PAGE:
FDIC sells assets of Silicon Valley Bridge bank to First Citizens Bank

The Federal Deposit Insurance Corporation (FDIC) will sell all deposits and loans of Silicon Valley Bridge Bank N.A. to First–Citizens Bank & Trust Company, based in Raleigh, N.C.

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The Silicon Valley Bridge Bank is the compiled assets of the former Silicon Valley Bank, which collapsed on March 10 after a run on deposits. It was subsequently taken over by the FDIC. As of March 10, Silicon Valley Bridge Bank had approximately $167 billion in total assets and about $119 billion in total deposits.

This transaction includes the purchase of about $72 billion of Silicon Valley Bridge Bank’s assets at a discount of $16.5 billion. Approximately $90 billion in securities and other assets will remain in the receivership for disposition by the FDIC. In addition, the FDIC received equity appreciation rights in First Citizens BancShares, the holding company for the bank. This is common stock with a potential value of up to $500 million.

The 17 former branches of Silicon Valley Bridge Bank will open as First–Citizens Bank & Trust Company on Monday, March 27. Silicon Valley Bridge Bank customers should continue to use their current branch until they receive notice from First–Citizens Bank & Trust that systems conversions have been completed to allow full–service banking at all of its other branch locations.

Depositors of Silicon Valley Bridge Bank will automatically become depositors of First–Citizens Bank & Trust. All deposits assumed by First–Citizens Bank & Trust will continue to be insured by the FDIC up to the insurance limit.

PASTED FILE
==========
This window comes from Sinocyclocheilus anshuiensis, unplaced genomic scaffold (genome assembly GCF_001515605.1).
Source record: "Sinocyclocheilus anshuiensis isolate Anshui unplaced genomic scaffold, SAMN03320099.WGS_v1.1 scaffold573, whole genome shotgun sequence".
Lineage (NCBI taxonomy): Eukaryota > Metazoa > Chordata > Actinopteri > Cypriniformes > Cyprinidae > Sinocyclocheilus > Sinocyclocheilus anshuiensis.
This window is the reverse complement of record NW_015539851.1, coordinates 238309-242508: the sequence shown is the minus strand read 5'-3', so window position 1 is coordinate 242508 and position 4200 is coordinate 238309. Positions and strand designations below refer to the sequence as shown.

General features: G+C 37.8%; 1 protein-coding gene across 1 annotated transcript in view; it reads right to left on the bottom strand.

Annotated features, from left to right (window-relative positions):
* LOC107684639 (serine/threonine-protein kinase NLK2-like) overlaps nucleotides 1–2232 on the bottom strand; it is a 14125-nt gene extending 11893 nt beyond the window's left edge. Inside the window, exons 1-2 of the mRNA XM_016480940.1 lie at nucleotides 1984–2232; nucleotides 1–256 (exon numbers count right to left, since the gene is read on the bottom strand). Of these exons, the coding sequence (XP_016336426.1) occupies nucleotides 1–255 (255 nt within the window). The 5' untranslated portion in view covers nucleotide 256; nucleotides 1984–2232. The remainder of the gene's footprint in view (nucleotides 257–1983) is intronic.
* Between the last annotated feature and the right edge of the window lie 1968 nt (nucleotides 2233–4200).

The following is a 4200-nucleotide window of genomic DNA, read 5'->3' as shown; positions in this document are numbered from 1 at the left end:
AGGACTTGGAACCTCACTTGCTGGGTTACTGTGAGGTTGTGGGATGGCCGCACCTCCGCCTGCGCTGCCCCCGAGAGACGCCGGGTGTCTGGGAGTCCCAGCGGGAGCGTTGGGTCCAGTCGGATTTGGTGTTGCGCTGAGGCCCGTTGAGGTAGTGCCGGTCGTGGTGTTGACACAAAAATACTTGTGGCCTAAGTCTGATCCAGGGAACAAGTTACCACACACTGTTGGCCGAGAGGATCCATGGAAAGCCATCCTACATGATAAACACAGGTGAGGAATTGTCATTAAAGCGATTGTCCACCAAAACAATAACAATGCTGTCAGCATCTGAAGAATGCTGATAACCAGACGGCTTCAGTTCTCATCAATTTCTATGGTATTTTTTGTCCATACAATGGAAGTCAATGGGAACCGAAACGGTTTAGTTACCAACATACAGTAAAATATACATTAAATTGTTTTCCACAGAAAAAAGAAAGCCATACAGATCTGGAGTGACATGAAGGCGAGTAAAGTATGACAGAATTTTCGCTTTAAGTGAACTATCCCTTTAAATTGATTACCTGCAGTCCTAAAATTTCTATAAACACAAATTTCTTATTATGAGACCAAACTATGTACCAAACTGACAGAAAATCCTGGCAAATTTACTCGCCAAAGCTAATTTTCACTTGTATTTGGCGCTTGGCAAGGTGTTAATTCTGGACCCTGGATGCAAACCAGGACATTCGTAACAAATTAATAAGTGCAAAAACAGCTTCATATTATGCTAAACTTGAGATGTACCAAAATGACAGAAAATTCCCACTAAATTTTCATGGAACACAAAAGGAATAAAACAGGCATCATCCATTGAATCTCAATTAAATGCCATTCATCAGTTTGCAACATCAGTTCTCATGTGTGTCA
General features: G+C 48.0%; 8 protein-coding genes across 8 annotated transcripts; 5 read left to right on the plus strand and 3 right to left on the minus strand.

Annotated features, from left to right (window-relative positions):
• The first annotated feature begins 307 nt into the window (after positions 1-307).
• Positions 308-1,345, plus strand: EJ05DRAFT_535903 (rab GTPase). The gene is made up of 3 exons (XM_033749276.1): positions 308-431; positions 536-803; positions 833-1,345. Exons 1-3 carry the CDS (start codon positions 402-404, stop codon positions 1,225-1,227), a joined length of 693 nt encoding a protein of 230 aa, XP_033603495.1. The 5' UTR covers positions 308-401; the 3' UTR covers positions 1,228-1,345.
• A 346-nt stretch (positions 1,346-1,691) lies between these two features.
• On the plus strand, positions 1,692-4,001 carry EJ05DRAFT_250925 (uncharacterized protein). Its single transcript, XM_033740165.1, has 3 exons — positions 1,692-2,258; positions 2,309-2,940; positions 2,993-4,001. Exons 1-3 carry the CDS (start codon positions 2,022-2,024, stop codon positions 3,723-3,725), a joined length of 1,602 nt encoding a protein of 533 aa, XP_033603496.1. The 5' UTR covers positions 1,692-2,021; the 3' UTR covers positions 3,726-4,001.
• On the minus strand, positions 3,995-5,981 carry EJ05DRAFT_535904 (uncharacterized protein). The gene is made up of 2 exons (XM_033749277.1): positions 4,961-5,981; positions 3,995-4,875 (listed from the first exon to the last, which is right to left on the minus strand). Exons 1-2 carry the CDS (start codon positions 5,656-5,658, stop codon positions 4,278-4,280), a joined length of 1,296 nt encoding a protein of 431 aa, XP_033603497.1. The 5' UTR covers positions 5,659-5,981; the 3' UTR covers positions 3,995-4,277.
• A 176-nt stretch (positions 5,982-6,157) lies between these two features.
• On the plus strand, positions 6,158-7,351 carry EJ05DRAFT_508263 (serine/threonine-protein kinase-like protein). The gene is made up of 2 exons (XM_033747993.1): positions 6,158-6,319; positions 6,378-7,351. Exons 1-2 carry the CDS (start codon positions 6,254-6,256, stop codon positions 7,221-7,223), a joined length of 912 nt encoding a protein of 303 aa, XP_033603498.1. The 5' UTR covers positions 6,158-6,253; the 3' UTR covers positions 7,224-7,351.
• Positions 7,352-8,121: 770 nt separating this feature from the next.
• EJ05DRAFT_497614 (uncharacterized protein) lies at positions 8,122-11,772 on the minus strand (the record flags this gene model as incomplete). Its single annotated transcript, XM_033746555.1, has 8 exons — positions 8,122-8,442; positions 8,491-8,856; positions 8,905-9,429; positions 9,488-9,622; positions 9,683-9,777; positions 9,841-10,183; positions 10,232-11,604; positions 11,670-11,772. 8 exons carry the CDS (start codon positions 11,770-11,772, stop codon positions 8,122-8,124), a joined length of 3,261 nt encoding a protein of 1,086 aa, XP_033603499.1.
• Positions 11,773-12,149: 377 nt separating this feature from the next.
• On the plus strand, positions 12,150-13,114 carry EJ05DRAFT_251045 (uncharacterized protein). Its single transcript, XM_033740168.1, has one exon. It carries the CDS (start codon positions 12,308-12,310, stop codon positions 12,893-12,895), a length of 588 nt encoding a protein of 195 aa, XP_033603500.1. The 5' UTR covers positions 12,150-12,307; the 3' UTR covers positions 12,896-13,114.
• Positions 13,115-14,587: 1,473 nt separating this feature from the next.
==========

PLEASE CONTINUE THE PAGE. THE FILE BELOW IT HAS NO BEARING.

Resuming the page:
The FDIC and First–Citizens Bank & Trust entered into a loss–share transaction on the commercial loans it purchased of the former Silicon Valley Bridge Bank. The FDIC and First–Citizens Bank & Trust will share in the losses and potential recoveries on the loans covered by the loss–share agreement. The loss–share transaction is projected to maximize recoveries on the assets by keeping them in the private sector. The transaction is also expected to minimize disruptions for loan customers. Further, First–Citizens Bank & Trust will assume all loan–related Qualified Financial Contracts.

The FDIC estimates the cost of the failure of Silicon Valley Bank to its deposit insurance fund (DIF) to be approximately $20 billion. The exact cost will be determined when the FDIC terminates the receivership.

The FDIC created Silicon Valley Bridge Bank following the closure of Silicon Valley Bank by the California Department of Financial Protection and Innovation. All of the deposits, assets, and contracts of Silicon Valley Bank were transferred to the bridge bank. The purpose of establishing Silicon Valley Bridge Bank was to allow time for the FDIC to stabilize the institution and market the franchise.